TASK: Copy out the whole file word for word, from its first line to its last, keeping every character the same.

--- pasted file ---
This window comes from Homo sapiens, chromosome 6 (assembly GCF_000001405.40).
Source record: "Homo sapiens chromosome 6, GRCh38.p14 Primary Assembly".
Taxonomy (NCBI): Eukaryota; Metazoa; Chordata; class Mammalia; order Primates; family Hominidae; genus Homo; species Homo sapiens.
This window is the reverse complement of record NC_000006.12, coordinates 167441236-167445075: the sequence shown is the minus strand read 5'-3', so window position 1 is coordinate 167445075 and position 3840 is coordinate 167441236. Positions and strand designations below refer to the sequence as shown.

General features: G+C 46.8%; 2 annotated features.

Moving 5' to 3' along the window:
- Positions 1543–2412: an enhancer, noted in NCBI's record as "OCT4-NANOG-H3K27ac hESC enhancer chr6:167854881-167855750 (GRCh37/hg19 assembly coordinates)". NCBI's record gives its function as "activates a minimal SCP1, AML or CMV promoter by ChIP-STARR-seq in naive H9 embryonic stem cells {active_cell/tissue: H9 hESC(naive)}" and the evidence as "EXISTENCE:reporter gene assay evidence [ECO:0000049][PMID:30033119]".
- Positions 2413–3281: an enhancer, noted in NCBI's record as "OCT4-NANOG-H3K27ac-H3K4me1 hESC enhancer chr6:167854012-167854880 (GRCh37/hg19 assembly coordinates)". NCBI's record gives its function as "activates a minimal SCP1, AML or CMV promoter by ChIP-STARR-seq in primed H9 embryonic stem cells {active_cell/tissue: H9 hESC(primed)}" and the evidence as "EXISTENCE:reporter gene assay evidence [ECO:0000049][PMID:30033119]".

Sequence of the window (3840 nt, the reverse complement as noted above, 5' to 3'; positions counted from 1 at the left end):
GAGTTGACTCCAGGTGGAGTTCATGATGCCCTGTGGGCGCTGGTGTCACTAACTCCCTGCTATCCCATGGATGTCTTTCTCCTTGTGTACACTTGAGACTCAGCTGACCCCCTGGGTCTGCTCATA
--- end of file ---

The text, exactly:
This window comes from Homo sapiens, chromosome 6 (assembly GCF_000001405.40).
Source record: "Homo sapiens chromosome 6, GRCh38.p14 Primary Assembly".
Taxonomy (NCBI): Eukaryota; Metazoa; Chordata; class Mammalia; order Primates; family Hominidae; genus Homo; species Homo sapiens.
This window is the reverse complement of record NC_000006.12, coordinates 167441236-167445075: the sequence shown is the minus strand read 5'-3', so window position 1 is coordinate 167445075 and position 3840 is coordinate 167441236. Positions and strand designations below refer to the sequence as shown.

General features: G+C 46.8%; 2 annotated features.

Moving 5' to 3' along the window:
- Positions 1543–2412: an enhancer, noted in NCBI's record as "OCT4-NANOG-H3K27ac hESC enhancer chr6:167854881-167855750 (GRCh37/hg19 assembly coordinates)". NCBI's record gives its function as "activates a minimal SCP1, AML or CMV promoter by ChIP-STARR-seq in naive H9 embryonic stem cells {active_cell/tissue: H9 hESC(naive)}" and the evidence as "EXISTENCE:reporter gene assay evidence [ECO:0000049][PMID:30033119]".
- Positions 2413–3281: an enhancer, noted in NCBI's record as "OCT4-NANOG-H3K27ac-H3K4me1 hESC enhancer chr6:167854012-167854880 (GRCh37/hg19 assembly coordinates)". NCBI's record gives its function as "activates a minimal SCP1, AML or CMV promoter by ChIP-STARR-seq in primed H9 embryonic stem cells {active_cell/tissue: H9 hESC(primed)}" and the evidence as "EXISTENCE:reporter gene assay evidence [ECO:0000049][PMID:30033119]".

Sequence of the window (3840 nt, the reverse complement as noted above, 5' to 3'; positions counted from 1 at the left end):
GAGTTGACTCCAGGTGGAGTTCATGATGCCCTGTGGGCGCTGGTGTCACTAACTCCCTGCTATCCCATGGATGTCTTTCTCCTTGTGTACACTTGAGACTCAGCTGACCCCCTGGGTCTGCTCATA